ST. GEORGE — Two members of the U.S. Navy Blue Angel’s arrived at the St. George Municipal Airport, Friday, flying their Boeing F/A-18 Hornet aircraft. Lt. Ryan Chamberlain and Lt. Cmdr. Michael Cheng arrived to meet with show officials to plan the upcoming Thunder Over Utah air show.
As the Hornet cruised down the runway you could hear the “oohs and ahs” from the crowd, with the American flag waving in the background, there was a feeling of patriotism and pride as the two pilots disembarked and greeted everyone.
They flew in Friday to conduct their pre-season briefing for the air show that is scheduled for July 25-27 at the St. George Municipal Airport. St. George is one of only 34 show sites that has been selected by the famed Blue Angels Flight Demonstration Squadron this year.
“For St. George to get the show two years later is unprecedented,” U.S. Navy Public Relations Officer Dan Puleio said. “It’s a testimony first of all to how professional the support staff was here, that they -the Blue Angels – would know it would be another smooth operation; safety is paramount, the other is how warmly they were received by the citizens,” he said.
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Videocast by John Teas, St. George News
The Blue Angels were established in 1946 and are based at Naval Air Station Pensacola in Florida. While planning a show in New York, a squadron member came across the name of the city’s famous Blue Angel nightclub in the New Yorker magazine and the team adopted it.
The squadron is comprised of 110 members and the pilot’s fly six powerful Boeing F/A-18 Hornets in tightly choreographed demonstrations, sometimes flying only 18 inches apart from each other. Their performances draw more than 11 million spectators over a typical air show season.
“It’s very exciting welcoming the Blue Angels back to St. George for the 2014 show,” Event director Kevin Walsh said. “We are ecstatic to host another Blue Angel performance and we have been successful in securing other top attractions for the event as well.” he said.
“We had a great time in 2012, the team cannot say enough good things about St. George and the community and how you really made us feel at home … you guys treated us very, very well and we can’t wait to come back,” Chamberlain said.
As impressive as the Blue Angels are to the spectators in St. George, they are also impressed with the St. George area. That is why their 2013 lithograph, which is a print they make each year, is of Zion National Park.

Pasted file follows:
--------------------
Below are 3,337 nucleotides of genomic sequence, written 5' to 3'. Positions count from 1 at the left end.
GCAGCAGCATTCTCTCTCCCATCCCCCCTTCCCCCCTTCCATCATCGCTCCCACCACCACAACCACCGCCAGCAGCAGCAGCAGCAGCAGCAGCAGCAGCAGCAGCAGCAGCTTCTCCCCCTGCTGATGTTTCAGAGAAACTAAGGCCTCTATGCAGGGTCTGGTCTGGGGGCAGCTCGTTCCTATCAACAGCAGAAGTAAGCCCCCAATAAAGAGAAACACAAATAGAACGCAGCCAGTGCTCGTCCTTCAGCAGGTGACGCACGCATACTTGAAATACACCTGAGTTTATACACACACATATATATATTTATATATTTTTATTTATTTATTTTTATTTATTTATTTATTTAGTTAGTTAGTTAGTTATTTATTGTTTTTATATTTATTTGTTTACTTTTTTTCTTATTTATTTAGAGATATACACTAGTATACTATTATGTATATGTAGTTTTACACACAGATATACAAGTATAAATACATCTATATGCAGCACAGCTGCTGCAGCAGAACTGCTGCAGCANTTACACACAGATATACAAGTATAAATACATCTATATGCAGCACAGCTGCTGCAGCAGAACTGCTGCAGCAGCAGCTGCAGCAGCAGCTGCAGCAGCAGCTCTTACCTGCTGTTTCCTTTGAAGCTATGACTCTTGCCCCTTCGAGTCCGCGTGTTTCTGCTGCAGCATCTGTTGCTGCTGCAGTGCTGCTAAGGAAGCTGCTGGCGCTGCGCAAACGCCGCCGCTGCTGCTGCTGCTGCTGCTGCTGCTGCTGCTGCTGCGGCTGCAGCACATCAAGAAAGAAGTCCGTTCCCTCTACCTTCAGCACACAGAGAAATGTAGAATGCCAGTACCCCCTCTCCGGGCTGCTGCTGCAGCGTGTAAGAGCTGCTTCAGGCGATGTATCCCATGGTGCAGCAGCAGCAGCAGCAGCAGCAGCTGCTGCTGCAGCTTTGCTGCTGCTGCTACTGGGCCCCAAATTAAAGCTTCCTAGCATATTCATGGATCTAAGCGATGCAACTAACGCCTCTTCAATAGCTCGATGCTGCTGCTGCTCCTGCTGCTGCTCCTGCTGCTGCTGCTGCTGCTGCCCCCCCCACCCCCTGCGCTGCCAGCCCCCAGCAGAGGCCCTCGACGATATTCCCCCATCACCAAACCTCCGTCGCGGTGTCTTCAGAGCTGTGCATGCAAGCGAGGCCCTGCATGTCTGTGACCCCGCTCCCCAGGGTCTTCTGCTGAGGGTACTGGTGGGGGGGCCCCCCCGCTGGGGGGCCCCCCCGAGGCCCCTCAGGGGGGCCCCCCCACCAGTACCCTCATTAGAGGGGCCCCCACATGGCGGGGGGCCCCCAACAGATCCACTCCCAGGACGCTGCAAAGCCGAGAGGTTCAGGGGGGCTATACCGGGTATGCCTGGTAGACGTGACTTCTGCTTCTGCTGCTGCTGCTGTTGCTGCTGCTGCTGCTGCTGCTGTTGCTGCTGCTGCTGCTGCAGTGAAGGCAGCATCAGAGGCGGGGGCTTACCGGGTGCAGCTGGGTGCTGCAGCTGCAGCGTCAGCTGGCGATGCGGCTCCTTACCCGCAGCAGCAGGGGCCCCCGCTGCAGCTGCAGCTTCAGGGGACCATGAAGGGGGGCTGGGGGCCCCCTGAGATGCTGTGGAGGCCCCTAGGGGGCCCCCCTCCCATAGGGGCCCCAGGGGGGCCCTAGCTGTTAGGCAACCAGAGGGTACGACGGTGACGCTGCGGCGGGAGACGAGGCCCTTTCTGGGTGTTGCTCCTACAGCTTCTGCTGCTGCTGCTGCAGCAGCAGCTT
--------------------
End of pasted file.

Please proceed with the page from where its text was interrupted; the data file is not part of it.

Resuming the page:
“That’s how special it was for us,” Chamberlain said. “This is some of the most beautiful countryside you can get in America.”
The 2012 show was one of the more difficult shows because of the wind, but that is the reason they practice at least 120 times prior to their first flight, he said. The Blues can perform at lower altitudes if necessary, depending upon the weather conditions, so even on a day like today, the pilot’s focus would be a little more intense, but they could still put on a good show.
Chamberlain is a native of Bloomington, Ill., and after graduating from Southern Illinois University he was commissioned an Ensign in the Navy in 2006. He completed primary flight training in 2008 and served deployments in the Western Pacific and Middle East while aboard the USS Nimitz and USS John C. Stennis in support of operations Enduring Freedom and Iraqi Freedom.
For Chamberlain, the dream come true was not becoming a Blue Angel, but being selected to be in the military and pursue his passion of flying off of aircraft carriers, becoming a Blue Angel team member is just icing on the cake, he said.
“This is the opportunity to tell my story about what it’s like to fly off an aircraft carrier, to go into Afghanistan, support our troops on the ground…that teamwork is unlike anything you can experience in the civilian world,” Chamberlain said.
Cheng is a native of San Francisco, Calif., and was commissioned in the Navy in 2001 through the officer candidate school. He completed his flight training in 2002 and then served three deployments with the USS Dwight D. Eisenhower flying 73 combat missions totaling more than 425 hours in support of Operation Enduring Freedom and Iraqi Freedom.
To become a Blue Angel, applicants apply and go through a screening process and are then interviewed by the team, Puleio said. If selected, the recruit would then shadow the Blue Angels for the last few months of the season to see if this is something they really want to do and to also give the team a chance to view the new recruit and decide if he fits in well with them.
“It is basically sea duty, they are gone 300 days a year,” Puleio said.
Puleio, who retired after serving 20 years in the Navy, is astounded at how young the face of the Navy is.
“The average age on an aircraft carrier I think is 21 years,” he said. “So many people here in America haven’t even quite found themselves, yet here they are operating these multi-billion dollar machines internationally, being ambassadors of the United States. It’s really inspirational, it’s a lot of fun, it’s not just a job.”
Click on any photo to enlarge it, then use your left-right arrow keys to cycle through the gallery.
- Will sequestration impact future air shows in Southern Utah?
- The real mission of the Blue Angels
- Thunder Over Utah air show; STGnews Photo Gallery – 2012
- Blue Angels stop at Dixie State before air show
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